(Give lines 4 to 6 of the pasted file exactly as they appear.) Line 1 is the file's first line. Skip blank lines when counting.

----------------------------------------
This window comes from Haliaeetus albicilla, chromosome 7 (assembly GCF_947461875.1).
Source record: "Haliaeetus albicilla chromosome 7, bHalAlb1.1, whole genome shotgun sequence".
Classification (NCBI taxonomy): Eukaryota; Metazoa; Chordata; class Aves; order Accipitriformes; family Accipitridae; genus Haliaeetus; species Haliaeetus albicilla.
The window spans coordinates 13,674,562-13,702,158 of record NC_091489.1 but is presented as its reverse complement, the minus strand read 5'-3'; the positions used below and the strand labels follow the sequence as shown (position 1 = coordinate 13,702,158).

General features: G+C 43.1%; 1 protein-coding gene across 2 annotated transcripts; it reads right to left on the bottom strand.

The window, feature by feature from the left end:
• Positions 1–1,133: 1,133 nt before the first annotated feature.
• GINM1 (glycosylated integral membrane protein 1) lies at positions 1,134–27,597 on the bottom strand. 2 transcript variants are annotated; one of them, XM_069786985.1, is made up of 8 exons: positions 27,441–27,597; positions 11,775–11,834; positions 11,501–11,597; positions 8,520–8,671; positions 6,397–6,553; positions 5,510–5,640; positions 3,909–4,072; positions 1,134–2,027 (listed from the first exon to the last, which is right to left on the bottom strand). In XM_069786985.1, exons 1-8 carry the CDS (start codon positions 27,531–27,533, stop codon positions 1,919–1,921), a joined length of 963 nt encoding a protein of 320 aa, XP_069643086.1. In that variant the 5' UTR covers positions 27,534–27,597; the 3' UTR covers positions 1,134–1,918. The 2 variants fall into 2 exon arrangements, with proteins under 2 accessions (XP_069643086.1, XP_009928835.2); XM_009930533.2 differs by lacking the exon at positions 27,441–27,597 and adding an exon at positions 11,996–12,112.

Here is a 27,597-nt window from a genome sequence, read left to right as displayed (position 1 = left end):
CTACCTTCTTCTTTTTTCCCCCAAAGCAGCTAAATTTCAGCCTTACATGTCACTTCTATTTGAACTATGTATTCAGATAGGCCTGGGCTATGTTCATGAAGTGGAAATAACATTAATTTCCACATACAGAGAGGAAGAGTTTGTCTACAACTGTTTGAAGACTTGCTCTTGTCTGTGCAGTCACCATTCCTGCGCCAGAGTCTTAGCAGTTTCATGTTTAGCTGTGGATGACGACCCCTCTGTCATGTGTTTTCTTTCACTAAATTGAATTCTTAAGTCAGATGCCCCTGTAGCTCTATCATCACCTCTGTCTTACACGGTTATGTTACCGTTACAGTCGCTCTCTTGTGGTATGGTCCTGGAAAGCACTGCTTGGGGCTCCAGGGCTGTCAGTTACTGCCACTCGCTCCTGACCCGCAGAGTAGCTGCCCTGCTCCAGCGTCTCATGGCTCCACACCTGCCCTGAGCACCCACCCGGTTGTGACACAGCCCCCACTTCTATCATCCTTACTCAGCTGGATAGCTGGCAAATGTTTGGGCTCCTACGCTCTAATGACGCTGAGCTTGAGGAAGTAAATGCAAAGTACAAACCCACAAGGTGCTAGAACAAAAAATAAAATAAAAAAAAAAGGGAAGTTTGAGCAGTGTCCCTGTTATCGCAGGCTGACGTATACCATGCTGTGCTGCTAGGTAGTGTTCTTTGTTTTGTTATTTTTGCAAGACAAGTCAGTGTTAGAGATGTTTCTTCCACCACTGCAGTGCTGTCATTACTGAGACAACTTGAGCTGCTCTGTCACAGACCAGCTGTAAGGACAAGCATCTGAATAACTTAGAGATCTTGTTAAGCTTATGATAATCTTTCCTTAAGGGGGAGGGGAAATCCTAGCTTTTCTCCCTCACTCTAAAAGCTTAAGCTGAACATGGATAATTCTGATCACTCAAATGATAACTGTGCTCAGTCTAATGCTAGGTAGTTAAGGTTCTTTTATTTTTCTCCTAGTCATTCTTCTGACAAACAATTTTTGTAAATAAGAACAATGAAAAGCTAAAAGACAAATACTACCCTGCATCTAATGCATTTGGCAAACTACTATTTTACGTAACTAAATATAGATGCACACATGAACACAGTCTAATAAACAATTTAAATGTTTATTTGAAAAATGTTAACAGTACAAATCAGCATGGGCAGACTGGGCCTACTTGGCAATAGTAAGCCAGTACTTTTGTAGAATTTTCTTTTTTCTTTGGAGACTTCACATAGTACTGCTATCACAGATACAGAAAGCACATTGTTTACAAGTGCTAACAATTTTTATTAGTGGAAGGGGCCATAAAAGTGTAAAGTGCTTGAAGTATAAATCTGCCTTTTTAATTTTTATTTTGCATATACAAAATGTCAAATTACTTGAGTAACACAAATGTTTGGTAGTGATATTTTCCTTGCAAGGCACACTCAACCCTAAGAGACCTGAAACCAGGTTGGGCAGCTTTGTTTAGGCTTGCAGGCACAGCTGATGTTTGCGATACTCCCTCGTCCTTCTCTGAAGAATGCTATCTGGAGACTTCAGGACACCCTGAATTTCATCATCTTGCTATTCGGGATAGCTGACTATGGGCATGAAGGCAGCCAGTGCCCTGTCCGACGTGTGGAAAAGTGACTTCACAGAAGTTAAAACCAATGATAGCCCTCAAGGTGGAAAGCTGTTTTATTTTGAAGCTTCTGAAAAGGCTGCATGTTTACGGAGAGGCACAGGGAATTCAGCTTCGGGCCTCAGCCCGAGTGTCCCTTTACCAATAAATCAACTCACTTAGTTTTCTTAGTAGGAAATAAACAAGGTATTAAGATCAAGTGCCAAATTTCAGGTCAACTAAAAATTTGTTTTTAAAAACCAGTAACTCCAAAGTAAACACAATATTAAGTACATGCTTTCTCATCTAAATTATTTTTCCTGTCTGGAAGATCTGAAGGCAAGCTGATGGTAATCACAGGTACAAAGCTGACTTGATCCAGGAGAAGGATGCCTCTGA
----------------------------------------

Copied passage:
The window spans coordinates 13,674,562-13,702,158 of record NC_091489.1 but is presented as its reverse complement, the minus strand read 5'-3'; the positions used below and the strand labels follow the sequence as shown (position 1 = coordinate 13,702,158).

General features: G+C 43.1%; 1 protein-coding gene across 2 annotated transcripts; it reads right to left on the bottom strand.

The window, feature by feature from the left end: